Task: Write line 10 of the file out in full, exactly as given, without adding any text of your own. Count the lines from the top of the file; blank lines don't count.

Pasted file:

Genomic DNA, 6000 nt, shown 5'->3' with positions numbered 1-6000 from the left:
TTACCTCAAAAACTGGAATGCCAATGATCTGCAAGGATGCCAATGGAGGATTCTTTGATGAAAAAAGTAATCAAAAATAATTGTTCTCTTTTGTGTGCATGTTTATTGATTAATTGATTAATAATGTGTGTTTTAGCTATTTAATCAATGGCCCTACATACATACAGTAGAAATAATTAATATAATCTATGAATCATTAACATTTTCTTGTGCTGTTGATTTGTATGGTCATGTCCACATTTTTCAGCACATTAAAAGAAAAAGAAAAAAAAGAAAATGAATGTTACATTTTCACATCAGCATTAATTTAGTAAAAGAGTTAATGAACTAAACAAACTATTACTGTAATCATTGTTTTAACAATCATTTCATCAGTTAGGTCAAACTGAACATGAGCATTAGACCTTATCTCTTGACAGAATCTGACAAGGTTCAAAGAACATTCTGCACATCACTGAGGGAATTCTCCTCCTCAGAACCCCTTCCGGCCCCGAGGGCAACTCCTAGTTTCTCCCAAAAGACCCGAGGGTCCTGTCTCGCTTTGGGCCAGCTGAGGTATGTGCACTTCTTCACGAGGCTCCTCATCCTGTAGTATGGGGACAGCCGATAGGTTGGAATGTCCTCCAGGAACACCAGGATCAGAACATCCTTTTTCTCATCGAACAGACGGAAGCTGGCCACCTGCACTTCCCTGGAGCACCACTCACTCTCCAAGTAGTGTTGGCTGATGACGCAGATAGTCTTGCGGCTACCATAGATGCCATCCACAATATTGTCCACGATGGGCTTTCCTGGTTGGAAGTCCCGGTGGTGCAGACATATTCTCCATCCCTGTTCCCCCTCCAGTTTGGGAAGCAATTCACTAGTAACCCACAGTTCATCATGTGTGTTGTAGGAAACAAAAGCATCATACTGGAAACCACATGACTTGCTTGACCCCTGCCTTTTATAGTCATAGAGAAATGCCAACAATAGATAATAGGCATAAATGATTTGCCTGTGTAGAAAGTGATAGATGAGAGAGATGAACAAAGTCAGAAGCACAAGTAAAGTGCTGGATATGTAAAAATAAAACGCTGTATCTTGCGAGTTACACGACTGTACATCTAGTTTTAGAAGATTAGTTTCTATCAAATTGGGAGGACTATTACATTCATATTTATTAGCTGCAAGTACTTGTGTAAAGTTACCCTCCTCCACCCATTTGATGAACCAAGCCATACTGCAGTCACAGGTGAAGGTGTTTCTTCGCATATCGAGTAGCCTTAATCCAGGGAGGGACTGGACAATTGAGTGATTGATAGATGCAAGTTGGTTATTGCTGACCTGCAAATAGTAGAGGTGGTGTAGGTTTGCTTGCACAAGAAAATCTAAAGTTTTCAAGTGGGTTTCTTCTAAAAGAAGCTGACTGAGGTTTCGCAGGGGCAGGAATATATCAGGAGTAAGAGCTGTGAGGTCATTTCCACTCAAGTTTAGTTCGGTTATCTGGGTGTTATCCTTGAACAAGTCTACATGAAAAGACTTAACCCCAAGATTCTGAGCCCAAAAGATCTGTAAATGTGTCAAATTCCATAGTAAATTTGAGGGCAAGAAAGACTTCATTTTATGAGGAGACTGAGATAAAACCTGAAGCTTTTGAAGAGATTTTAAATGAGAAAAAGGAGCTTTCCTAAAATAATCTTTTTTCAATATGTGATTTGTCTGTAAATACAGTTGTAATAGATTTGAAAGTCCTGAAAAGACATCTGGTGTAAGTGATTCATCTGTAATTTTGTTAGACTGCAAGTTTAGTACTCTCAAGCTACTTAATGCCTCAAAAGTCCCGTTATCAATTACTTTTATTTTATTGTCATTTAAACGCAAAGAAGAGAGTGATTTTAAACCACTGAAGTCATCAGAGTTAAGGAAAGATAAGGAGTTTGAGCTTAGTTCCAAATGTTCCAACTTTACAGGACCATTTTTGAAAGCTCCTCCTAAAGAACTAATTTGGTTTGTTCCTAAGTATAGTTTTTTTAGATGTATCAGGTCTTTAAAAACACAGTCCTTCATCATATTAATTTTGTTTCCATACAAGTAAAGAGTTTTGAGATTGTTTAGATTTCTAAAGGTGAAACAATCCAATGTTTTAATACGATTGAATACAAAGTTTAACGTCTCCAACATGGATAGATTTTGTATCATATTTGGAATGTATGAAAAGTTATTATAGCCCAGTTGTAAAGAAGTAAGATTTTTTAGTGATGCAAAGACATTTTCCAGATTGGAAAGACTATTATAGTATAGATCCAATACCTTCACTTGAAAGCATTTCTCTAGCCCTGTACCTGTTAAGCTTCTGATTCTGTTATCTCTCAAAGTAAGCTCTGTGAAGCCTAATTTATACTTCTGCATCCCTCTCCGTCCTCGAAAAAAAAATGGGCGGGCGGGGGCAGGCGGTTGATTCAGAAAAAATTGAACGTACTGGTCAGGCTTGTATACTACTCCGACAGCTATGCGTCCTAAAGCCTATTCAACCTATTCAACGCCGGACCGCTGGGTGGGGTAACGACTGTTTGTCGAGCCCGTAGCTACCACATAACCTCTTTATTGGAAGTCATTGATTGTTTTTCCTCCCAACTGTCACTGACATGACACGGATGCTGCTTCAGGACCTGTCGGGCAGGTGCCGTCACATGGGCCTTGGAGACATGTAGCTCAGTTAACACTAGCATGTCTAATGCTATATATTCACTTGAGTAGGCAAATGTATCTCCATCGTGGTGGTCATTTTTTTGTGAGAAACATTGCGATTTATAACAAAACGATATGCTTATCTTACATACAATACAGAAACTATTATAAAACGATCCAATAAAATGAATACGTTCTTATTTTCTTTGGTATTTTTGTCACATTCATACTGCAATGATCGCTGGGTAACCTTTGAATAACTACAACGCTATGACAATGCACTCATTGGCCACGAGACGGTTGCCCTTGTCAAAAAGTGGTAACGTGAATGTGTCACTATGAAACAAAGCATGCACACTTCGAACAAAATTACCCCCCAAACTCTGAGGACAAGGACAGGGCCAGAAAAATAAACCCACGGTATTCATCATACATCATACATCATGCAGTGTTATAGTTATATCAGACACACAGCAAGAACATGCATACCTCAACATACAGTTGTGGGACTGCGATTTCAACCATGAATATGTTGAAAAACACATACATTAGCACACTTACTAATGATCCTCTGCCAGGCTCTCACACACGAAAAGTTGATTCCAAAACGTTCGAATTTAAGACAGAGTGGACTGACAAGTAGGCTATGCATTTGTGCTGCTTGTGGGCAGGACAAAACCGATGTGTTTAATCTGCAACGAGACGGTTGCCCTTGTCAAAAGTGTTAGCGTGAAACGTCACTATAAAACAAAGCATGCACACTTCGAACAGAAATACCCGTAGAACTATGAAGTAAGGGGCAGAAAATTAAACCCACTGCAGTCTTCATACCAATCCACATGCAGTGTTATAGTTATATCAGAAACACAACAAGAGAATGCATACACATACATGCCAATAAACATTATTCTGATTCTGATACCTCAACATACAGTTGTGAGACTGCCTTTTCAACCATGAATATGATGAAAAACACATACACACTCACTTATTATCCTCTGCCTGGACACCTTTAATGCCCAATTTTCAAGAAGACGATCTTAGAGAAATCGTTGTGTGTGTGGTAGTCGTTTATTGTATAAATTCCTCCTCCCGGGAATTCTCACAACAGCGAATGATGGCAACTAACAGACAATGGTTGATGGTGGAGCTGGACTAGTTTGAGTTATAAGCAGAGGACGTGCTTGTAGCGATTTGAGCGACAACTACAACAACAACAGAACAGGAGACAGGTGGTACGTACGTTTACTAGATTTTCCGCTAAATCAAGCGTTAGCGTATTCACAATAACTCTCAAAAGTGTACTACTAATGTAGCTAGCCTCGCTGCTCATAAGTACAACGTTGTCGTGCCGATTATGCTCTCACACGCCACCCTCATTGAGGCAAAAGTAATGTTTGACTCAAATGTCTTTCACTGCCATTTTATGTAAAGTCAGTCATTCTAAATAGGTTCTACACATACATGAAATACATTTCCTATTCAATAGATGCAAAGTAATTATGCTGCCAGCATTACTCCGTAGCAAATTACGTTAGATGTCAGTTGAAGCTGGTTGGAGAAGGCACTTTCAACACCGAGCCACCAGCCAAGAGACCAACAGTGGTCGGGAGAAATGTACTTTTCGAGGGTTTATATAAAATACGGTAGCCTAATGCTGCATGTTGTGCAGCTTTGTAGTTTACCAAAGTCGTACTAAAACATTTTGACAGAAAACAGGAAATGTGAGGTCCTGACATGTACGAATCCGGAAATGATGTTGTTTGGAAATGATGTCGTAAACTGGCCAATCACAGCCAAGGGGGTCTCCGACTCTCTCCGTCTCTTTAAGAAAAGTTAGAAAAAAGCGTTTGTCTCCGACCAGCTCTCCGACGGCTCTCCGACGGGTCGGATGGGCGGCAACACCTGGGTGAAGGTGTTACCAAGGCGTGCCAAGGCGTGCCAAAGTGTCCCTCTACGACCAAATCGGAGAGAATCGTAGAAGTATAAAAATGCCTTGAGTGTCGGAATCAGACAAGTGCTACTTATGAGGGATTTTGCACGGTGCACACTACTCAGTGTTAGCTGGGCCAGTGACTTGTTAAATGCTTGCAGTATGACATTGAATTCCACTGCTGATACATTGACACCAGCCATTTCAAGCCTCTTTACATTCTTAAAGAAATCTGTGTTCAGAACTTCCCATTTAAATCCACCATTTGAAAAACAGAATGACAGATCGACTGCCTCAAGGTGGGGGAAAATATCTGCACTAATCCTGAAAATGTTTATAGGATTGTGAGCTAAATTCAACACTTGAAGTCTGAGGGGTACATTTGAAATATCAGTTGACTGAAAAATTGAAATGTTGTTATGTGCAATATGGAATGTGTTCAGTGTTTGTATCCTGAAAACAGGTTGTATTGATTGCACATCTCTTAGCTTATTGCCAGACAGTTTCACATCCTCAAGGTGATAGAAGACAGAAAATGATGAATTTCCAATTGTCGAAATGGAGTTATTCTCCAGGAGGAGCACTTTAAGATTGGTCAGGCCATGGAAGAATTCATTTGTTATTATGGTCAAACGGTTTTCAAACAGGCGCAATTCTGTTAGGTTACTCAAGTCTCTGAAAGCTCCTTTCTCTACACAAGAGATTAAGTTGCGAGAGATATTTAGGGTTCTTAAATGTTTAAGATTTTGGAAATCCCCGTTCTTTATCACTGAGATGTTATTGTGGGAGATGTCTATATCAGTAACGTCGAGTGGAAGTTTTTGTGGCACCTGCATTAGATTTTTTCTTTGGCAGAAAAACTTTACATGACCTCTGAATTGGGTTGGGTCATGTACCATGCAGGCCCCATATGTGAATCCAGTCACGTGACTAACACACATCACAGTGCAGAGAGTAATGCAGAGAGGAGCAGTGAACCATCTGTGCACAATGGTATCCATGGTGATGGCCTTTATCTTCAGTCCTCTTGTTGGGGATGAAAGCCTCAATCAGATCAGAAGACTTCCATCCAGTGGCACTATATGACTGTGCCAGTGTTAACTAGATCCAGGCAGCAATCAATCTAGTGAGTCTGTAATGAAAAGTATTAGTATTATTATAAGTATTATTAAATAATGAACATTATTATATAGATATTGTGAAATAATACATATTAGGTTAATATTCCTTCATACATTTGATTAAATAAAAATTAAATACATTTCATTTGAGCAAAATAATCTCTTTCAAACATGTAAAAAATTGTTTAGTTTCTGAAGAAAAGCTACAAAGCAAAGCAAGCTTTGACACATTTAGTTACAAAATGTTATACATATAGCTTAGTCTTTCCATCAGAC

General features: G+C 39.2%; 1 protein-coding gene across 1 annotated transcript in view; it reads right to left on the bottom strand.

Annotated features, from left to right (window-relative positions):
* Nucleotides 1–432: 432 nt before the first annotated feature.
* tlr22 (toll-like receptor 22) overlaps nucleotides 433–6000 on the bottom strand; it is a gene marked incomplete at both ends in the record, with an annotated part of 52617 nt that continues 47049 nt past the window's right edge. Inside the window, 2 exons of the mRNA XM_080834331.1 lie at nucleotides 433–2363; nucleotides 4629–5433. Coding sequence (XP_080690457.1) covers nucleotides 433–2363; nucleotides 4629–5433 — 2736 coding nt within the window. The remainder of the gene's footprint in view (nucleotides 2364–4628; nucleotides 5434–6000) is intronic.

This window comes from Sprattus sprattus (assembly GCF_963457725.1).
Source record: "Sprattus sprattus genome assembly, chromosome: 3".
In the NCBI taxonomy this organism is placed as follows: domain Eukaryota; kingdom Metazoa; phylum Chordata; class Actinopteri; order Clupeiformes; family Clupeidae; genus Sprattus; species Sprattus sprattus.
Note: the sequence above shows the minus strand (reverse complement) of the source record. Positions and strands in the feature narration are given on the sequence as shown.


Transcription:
Note: the sequence above shows the minus strand (reverse complement) of the source record. Positions and strands in the feature narration are given on the sequence as shown.